Tag Archives: help

The acknowledgement section of our NSF proposal

25 Aug

A few weeks ago two colleagues and I submitted an NSF proposal. We submitted on a Friday afternoon even though the deadline wasn’t until Tuesday! I am proud that we managed this almost without any deadline stress!

I had fun and we wrote a great proposal

I know that we may not end up getting funded by NSF, but until we get that message, I plan to be very optimistic. We wrote a really neat proposal for a great project. I can’t wait to get started! The ambitious goal of the project is to determine the fitness cost of every possible point mutation in the HIV genome in vivo.

I think nobody likes to write proposals when the success rate is only 5%, but I actually enjoyed working on this proposal and I learned a lot while writing it: both about the biology of our project and about the art of proposal writing. It’s important for me to commit that to paper (OK, screen) so that if NSF decides not to fund us, I will remember that writing the proposal was actually a good experience.

Writing with a newborn

In addition the many scientists and administrators who contributed to the proposal, I also want to mention how I could write a proposal with a newborn. We started working on the proposal two weeks before I gave birth and we submitted the proposal when our baby was just shy of seven weeks old. The hours that I spent on the proposal were made possible by my mom who flew in to help and by the fact that Facebook gives new parents four months paid paternity leave so that my husband was also at home during my maternity leave. It was fun to be home together with my husband and we took shifts working and taking care of Maya. Most days I worked on the proposal just two or three hours, so a large part of the work was done by others.


Me in my home office with baby, changing table, a laptop and a grant writing handbook.

It was a huge team effort

Many people were involved in writing the proposal. Many more than I ever expected to be. I want to list them here so that I remember who helped out and also to show that being a researcher doesn’t have to be a lonely affair.

Note that these people are only the people I am aware off. Others certainly helped my co-PI Adi Stern.

The main team that wrote the proposal consisted of four people:

  • co-PI Adi Stern (Tel Aviv)
  • postdoc Marion Hartl (SFSU)
  • professional grant writer Kristin Harper
  • myself

At SFSU, people from the Office for Research and Sponsored Programs helped:

  • Rowena Manalo
  • Raman Paul
  • Michael Scott
  • Jessica Mankus
  • Uschi Simonis (vice-dean for Research)

At Stanford there were

  • co-PI Bob Shafer
  • collaborator David Katzenstein
  • Elizabeth White (Katzenstein lab)
  • Holly Osborne (Office for Sponsored Research)

In Tel Aviv

  • Office for Sponsored Research
  • Adi Stern’s lab members brainstormed ideas
  • Maoz Gelbart help with ideas and figures

Colleagues who read earlier versions of the proposal

  • Sarah Cobey (U Chicago)
  • Sarah Cohen (SFSU)
  • Alison Feder (Stanford)
  • Nandita Garud (UCSF)
  • Arbel Harpak (Stanford)
  • Joachim Hermisson (U Vienna)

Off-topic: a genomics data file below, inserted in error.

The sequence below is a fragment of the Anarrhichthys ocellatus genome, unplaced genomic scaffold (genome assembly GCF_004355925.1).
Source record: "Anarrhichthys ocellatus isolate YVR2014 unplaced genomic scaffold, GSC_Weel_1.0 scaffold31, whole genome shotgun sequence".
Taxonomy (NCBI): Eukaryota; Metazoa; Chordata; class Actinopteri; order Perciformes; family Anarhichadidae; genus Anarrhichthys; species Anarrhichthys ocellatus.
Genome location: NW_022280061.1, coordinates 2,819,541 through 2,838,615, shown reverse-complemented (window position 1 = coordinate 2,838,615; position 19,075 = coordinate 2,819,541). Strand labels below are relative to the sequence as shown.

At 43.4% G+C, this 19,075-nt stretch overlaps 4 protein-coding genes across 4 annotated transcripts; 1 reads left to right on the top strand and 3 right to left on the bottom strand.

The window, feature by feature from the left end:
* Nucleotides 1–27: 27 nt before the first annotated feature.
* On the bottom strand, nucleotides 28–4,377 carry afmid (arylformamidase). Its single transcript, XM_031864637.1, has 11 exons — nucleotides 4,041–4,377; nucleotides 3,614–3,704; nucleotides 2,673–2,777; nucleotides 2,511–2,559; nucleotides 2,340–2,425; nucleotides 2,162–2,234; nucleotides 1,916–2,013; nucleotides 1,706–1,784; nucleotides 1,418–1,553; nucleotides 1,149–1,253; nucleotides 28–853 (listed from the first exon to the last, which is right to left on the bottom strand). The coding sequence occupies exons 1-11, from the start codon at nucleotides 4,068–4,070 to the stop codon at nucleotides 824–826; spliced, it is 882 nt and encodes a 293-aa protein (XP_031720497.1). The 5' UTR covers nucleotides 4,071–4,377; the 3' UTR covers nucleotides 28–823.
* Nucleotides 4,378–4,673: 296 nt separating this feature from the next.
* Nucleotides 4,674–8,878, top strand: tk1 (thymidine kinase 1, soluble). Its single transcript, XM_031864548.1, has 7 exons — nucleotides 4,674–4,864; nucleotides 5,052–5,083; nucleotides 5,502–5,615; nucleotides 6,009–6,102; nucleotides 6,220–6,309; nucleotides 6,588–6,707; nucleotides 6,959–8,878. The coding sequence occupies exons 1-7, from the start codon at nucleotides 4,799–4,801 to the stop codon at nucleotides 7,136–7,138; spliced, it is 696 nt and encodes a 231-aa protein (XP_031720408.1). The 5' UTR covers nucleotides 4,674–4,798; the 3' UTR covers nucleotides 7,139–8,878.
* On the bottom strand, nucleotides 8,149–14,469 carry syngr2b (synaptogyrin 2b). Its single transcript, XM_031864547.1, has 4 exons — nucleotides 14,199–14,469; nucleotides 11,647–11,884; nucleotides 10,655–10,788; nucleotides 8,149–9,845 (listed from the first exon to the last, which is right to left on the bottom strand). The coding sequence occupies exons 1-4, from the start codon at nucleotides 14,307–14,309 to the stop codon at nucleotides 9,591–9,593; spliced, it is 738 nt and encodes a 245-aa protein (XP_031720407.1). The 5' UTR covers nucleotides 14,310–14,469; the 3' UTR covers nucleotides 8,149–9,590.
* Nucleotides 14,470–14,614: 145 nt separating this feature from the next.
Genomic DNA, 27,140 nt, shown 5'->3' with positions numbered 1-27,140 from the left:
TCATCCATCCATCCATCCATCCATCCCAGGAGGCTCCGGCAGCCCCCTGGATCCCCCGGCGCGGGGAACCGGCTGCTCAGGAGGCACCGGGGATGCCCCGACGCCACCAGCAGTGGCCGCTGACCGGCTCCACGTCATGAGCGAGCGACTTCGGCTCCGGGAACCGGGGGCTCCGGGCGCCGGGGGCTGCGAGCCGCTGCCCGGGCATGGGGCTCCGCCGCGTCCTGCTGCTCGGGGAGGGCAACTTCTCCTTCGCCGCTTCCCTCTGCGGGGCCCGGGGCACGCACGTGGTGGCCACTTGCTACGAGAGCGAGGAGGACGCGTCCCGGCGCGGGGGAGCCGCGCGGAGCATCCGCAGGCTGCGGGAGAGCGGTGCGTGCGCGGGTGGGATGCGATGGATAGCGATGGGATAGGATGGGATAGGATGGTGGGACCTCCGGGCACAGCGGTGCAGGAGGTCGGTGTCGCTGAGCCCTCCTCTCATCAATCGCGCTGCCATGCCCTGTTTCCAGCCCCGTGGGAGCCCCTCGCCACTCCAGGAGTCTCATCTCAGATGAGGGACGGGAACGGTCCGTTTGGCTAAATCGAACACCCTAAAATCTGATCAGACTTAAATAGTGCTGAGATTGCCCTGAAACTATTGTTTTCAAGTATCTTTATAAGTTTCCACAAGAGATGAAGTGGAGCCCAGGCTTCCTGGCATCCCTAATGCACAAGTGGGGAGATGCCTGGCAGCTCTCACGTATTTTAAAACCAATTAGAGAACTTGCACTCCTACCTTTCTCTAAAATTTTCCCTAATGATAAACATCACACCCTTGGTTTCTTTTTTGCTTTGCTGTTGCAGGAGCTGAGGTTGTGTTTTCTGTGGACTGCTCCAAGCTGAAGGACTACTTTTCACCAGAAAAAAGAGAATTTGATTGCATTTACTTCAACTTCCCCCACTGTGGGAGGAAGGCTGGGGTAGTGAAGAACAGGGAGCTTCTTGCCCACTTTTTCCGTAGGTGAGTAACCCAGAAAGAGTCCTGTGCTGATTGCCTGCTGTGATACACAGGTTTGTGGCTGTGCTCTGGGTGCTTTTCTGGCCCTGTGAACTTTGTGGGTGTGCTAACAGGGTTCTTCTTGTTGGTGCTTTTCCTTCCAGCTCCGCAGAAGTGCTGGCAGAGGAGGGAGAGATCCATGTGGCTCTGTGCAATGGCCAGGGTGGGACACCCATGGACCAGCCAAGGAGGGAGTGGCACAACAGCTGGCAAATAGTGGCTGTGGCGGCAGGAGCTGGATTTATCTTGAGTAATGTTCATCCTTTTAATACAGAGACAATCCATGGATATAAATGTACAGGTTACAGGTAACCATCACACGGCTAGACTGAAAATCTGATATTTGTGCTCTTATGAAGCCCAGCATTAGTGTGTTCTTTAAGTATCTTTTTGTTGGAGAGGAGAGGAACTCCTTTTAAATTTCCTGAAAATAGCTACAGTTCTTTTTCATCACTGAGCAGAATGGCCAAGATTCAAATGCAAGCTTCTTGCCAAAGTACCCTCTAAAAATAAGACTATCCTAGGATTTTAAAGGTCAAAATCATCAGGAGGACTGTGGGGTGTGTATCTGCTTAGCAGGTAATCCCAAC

• Claus Wilke (U Texas Austin)

A huge thank you to all these amazing people! I am lucky to be part of such a supportive community.


Be nice to editors who ask for your help

28 Dec

I just sent out a decision on behalf of a journal. It was a rejection, which made me a bit sad, but I am happy the task if off my to do list.

I haven’t often played the role of editor, but this manuscript I edited gave me a new appreciation for the work involved in editing. The decision for this paper was fairly easy because the two reviewers completely agreed. What was really hard was finding the reviewers! I ended up inviting 16 reviewers. 14 declined or didn’t answer, only the last two agreed to do the review.

I got a lot of help from the journal and many of the reviewers who declined helped by suggesting someone else who could do the review, but it was still a lot of (not very interesting) work and I am not very eager to do more editing any time soon.

I do plan to be nicer to the editors who ask for my help, though! Here are three things that we can all do that makes life for editors a little easier:

  1. If you’re going to decline to do a review, do so as soon as possible. If the invitation to review is just sitting in your inbox, this is really annoying for the authors and for the editor.
  2. If you can’t do the review, take a minute to suggest another reviewer to the editor. Chances are you know more people who could do the review than the editor does. Even if the name you jot down seems utterly obvious to you, the editor may not have thought of this person.
  3. If you could do the review, but not in the 10 or 14 days allotted to you, the editor is probably more than happy to give you more time, so you should ask.

Working with a speaking coach

11 Jun

Recently I had an important talk to prepare and I was considering hiring someone who could help me to work on my talk when, at a party, I was introduced to a speaking coach! It turned out that professional speaking and communications coach Ellen A. Kaye, is located in Silicon Valley and was excited to work with a Stanford scientist. Ellen and I decided to work together.

Ellen graduated from Stanford, then worked as an actress in New York City and has been running her own business (Prefect Presentation® Inc) as a speaking coach since many years [*]. Working with her really helped!

Nerd Nite: fun-yet-intellectual talks while the audience drinks along

Nerd Nite poster

Nerd Nite poster

The talk I was preparing was for Nerd Nite SF. Nerd Nites exist in many cities. Wikipedia explains that Nerd Nite “is an event usually held at a bar or venue during which individuals present on a topic of personal interest or expertise in a fun-yet-intellectual format while the audience drinks along.”

I’ve been to Nerd Nite in Cambridge (Mass) and in San Francisco and both were a lot of fun, so when I was asked to speak at Nerd Nite, I was thrilled! Nerd Nite San Francisco always has good speakers and it is often sold out (with more than 250 people in the audience!).

I needed to prepare an 18 minute talk that was going to be “fun-yet-intellectual,” which is hard! Simplify too much and people won’t learn anything (or worse, they’ll misunderstand and learn things that are not true). Make it too scientific and people will get bored and go back to their conversations. “Fun” in itself is hard. I’ve never been comfortable preparing jokes for talks … although I sometimes end up making jokes once I am on stage.

Working with speaking coach Ellen A. Kaye was extremely helpful

Getting Ellen’s coaching was extremely helpful for many reasons. First, Ellen knows a lot about speaking and storytelling and working with an audience. Second, Ellen knew how to help me write and present scientific-yet-fun speech so that I had the right level of complexity and entertainment value for this specific audience and venue.

If you ever need to prepare an important talk, I very much recommend you work with a speaking coach. And if you’re in the area, Ellen would be a great choice! I really got a lot out of it. I felt much more confident and was much better prepared after working with Ellen.